Use networkingSocial networks such as LinkedIn, MySpace, Spoke, Twitter and others are rapidly becoming valuable tools for job seekers looking to make new contacts or re-establish older ones.
On these networks, members create profiles that summarize their professional experience, interests and accomplishments. More importantly, the sites often provide a conduit for obtaining inside contact information -- something you ordinarily don't get from a job board.
"With networking, the advantage is somebody suggested that a company representative contact you, and that puts you in a better position than if you came in off the street," career adviser and author Jan Cannon says. "It gives you a contact so you can send your resume to the right person."
LinkedIn alone claims more than 35 million members in more than 200 countries worldwide. Although you can market yourself effectively through these Web sites, it's also important to show up at career fairs or other social functions.
"There's something to be said for face-to-face networking as well," says Deborah Russell, director of workforce issues at AARP.
"The ability to talk about the skills that you bring to a job and how you can bring value to the job makes more of an impact than merely presenting yourself on LinkedIn," she says.
Joining a trade-specific professional group or reconnecting with college classmates via an alumni association are also excellent ways to network.
Don't forget to reach out to family, friends and former co-workers. The more extensive your network, the sooner you'll find a job.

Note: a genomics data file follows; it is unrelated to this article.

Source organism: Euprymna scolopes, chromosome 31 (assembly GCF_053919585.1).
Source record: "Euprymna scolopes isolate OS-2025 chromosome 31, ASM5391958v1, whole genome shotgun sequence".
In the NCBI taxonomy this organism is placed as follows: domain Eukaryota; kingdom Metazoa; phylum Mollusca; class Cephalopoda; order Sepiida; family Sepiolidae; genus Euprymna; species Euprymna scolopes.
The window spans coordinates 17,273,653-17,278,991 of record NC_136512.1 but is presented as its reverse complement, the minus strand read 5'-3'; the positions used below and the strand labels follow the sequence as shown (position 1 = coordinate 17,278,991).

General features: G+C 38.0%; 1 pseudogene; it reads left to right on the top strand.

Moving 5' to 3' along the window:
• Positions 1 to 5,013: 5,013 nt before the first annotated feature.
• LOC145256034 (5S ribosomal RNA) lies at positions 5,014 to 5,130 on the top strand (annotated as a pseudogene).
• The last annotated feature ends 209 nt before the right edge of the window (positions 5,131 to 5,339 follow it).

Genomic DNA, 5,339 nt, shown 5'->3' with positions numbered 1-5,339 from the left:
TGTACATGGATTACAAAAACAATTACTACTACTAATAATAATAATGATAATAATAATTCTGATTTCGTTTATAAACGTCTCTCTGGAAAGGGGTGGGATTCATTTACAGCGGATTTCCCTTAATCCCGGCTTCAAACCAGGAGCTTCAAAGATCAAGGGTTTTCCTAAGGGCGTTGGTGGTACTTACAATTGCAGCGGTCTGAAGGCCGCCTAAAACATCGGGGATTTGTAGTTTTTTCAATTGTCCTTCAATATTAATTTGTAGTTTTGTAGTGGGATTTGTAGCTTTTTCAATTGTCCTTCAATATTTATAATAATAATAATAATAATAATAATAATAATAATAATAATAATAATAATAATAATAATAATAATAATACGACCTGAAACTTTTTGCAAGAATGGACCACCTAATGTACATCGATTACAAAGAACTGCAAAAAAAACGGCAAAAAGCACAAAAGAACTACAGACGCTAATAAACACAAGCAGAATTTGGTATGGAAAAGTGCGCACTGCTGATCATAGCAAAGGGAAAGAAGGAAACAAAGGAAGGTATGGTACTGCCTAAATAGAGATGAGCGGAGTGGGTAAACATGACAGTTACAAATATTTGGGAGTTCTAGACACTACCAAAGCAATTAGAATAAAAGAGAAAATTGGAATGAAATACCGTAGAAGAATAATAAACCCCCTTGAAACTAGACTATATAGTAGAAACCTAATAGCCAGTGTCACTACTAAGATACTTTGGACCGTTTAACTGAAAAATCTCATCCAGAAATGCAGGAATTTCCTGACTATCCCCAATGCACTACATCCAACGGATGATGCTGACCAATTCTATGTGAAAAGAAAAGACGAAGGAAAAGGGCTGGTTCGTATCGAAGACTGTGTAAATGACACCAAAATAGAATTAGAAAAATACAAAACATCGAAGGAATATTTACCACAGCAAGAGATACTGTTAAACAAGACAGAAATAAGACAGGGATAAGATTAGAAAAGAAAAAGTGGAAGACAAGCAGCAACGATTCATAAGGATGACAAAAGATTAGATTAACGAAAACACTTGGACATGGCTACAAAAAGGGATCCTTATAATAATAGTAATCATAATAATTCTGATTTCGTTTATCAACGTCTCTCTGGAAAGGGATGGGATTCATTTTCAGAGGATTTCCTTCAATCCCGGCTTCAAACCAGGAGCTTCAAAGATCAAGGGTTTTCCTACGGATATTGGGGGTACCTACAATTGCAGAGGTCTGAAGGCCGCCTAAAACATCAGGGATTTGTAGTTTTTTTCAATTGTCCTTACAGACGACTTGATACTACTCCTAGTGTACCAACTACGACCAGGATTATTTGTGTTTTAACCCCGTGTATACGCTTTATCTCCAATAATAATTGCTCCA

Prepare for the interviewThe longer it's been since your last job interview, the more preparation you'll need. Many interviewers have gravitated away from the traditional format toward one that is more behavioral.
For example, if you're applying for a management position, the interviewer might ask questions that assess how you might react in certain situations rather than asking about what you did for a previous employer.
"You may be asked a question like, 'Tell me about a time that you had to handle a poor performer? How did you handle it? What tools did you use to handle it and what was the outcome?'" says Deborah Russell, director of workforce issues at AARP.
This type of situational interview paints a better picture of how you are going to handle the job, she says.
"That behavioral model is what many older workers, or workers in general, are faced with when they go in for interviews today," Russell says.
Most hiring managers know that age discrimination is illegal. But questions that may seem slightly "ageist" still get asked. If you have to field such a question, it's best not to overreact.
The best strategy is to have a well-prepared game plan on how to respond to such questions long before you get called for an actual interview, says Jim Nanjo, a spokesman for Senior Employment Resources in Virginia.
To that end, he coaches his clients on how to handle various interview scenarios by role playing with groups of three or more people. The practice, he says, prepares job seekers on how to answer off-kilter questions in a positive manner.
A well-prepared interviewee can deflect age-related questions by emphasizing skills that are up to date or talking about situations when he or she worked with younger people or collaborated successfully with them on projects.
If the questions really bother you, ask yourself if you really want to work for a company that makes such inquiries.
While deft interview skills are a big help, you won't get far if your wardrobe looks like it was borrowed from the set of "Cheers."
Physical appearance is just as important as your interview skills. It's likely that the person interviewing you might be many years younger and could be your future boss.